Count the Dead: Coroners, Quants, and the Birth of Death as We Know It by Stephen Berry. University of North Carolina Press, 2022. Paper, ISBN: 978-1469667522. $17.95.
This little book packs a huge punch. It makes a powerful case that the project of counting the dead—both literally and figuratively—occupies the center of the historical enterprise. Data about the dead, Berry argues, allow us to “see at scale” and therefore to unearth new conclusions about our past (xii). Data about the dead likewise provides us with a starting point to wrestle with issues of social justice.
In his first chapter, Berry resurrects Lemuel Shattuck, the “Transcendental Bureaucrat” from Massachusetts whose work lay behind the first comprehensive mortality census in America. Shattuck, Joseph C. G. Kennedy, and Louisiana’s James D. B. De Bow presided over the first attempt to understand what killed Americans—especially white ones. Southern Senators quashed the bold effort to name Black Americans as individuals in the pioneering 1850 United States Census, but the quest to quantify the causes of death continued. “Here was a scale of death never before documented so precisely; here was death aggregated and disciplined into neat little columns,” writes Berry (26). The insights gleaned from the 1850 census and its successors provided public health officials, bureaucrats, and doctors with the knowledge to double human life expectancy within the next century. The mind-numbing tedium of sheer counting and table making, Berry argues, proved to be as heroic as anything humans have ever done.
The book then narrows to take a more granular view of counting the dead in the U.S. Civil War. Berry reveals the work done by Union soldier and Andersonville survivor Dorence Atwater, who catalogued the names of every man who had perished in that prison. He hails the unsung work of Clara Barton as a tabulator of death and recognizes the Pension Division of the War Department for amassing the names of the Union war dead. He concedes that “a list can seem clerical and reductive, but a list is one of the only data forms that is both microscopic and telescopic at the same time.” (50). Naming the dead—an impulse dating back to the Athenians and present still in Maya Lin’s Vietnam War Memorial—provides a brake for those who would again speed us into war. His humane and haunting care with individual stories of dead soldiers while also seeing the “Big Data” picture is one of the book’s many virtues. But that narrative approach—the blending of the particular with the universal—is precisely what is at stake. All deaths matter, and matter ultimately.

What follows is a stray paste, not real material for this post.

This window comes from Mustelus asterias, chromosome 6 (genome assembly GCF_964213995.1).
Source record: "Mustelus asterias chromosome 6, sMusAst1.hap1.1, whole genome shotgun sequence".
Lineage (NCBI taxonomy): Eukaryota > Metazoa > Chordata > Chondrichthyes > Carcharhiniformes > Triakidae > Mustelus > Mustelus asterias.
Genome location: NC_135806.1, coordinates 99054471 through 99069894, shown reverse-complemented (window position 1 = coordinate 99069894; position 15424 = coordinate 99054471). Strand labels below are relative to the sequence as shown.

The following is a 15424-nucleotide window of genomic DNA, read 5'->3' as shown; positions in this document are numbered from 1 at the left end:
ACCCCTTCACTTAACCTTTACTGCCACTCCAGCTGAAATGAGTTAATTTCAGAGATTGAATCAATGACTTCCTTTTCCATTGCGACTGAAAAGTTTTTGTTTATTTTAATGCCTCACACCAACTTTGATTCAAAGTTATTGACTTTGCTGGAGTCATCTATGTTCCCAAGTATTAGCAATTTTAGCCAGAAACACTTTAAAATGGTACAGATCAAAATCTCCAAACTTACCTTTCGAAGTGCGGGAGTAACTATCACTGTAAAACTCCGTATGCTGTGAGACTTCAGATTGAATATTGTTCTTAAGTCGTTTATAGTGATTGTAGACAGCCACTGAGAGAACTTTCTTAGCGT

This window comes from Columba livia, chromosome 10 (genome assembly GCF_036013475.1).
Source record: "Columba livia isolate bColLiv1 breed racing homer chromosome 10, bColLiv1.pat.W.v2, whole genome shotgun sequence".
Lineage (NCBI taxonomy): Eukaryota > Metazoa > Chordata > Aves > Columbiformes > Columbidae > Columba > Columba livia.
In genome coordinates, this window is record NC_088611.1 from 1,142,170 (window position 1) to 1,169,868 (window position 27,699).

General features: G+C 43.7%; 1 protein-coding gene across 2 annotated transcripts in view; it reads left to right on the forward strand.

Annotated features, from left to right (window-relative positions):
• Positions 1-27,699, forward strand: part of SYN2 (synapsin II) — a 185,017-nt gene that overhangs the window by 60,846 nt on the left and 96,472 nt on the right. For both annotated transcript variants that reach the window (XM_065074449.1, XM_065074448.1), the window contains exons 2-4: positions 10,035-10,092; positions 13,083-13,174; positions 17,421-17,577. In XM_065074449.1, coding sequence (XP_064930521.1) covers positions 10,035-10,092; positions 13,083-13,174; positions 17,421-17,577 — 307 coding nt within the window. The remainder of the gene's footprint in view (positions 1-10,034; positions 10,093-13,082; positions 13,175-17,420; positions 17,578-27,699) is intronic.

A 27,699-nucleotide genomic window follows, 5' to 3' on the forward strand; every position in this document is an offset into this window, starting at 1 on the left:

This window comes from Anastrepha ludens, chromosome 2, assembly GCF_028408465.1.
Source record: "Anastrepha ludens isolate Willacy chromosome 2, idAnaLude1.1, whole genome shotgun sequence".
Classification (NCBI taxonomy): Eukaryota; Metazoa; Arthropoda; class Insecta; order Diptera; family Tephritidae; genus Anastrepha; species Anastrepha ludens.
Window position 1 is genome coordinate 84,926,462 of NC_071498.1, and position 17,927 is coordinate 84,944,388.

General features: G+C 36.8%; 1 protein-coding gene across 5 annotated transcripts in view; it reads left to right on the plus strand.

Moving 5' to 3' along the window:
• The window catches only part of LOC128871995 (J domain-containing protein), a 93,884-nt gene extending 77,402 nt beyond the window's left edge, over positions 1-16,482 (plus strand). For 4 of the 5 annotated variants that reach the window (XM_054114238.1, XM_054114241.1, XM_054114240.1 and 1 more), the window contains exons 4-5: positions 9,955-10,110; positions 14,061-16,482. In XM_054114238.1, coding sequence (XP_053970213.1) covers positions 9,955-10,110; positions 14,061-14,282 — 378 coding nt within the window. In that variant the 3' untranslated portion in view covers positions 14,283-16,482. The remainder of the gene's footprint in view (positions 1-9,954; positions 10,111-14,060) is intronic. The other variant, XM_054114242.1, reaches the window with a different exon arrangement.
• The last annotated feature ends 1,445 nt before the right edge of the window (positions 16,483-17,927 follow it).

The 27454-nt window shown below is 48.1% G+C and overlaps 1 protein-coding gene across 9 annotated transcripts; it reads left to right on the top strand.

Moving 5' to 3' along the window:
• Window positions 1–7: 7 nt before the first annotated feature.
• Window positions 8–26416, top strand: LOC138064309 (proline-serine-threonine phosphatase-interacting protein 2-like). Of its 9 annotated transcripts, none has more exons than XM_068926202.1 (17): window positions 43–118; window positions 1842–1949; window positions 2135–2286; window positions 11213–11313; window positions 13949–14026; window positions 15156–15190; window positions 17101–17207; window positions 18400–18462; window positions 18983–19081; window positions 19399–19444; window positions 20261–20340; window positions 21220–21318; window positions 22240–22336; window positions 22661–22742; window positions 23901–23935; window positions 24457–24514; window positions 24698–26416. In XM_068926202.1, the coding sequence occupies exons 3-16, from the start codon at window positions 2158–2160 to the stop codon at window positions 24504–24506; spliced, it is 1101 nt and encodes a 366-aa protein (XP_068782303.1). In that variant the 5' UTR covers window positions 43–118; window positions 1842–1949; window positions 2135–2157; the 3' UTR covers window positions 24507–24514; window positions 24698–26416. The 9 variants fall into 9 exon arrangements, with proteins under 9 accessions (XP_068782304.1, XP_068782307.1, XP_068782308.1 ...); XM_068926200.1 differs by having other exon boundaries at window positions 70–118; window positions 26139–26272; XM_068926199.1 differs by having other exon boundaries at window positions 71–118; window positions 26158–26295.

Finally, Berry brings counting the dead to bear on the issue of racial justice in America. He leads us through a stunning treatment of the murder of the enslaved grounded in inquest records from South Carolina. He restores the 1839 publication by Theodore Dwight Weld and the Grimke sisters, of American Slavery as It Is: Testimony of a Thousand Witnesses to the place it deserves in the antislavery canon. It was “a catalog of atrocities and an American call to conscience akin to Bartolome de Las Casas’s “A Short Account of the Destruction of the Indies” (71). One of the signal contributions of Berry’s volume is its pathbreaking treatment of coroners in the Reconstruction South—local officials overlooked in our most comprehensive narratives. Black coroners proved especially essential in the naming of the victims of racial terror killings. “There is a reason the position of coroner was among the first Black Americans held in Reconstruction,” writes Berry, “and one of the last they relinquished” (79).
Count the Dead reverberates. It challenges us to step back and to see our history “at scale.” It calls out the “hidden figures” in America’s engagement with death and pleads for us to set accounts right. In an era in which counting the dead has emerged with renewed urgency, Berry’s excellent book should sting our consciences. Think, for instance, of the ongoing COVID-19 pandemic (how many people, exactly, will have died?) or the seemingly eternal narratives of the murder of Black Americans (how many people, exactly, will have died?) and the immediacy of Berry’s project becomes self-evident. Count the Dead begs us to reckon the past. Historians should answer that call. For us, there is no greater assignment or social responsibility.
Dr. Mark S. Schantz is Professor of History and Chair of the Department of History at Birmingham-Southern College.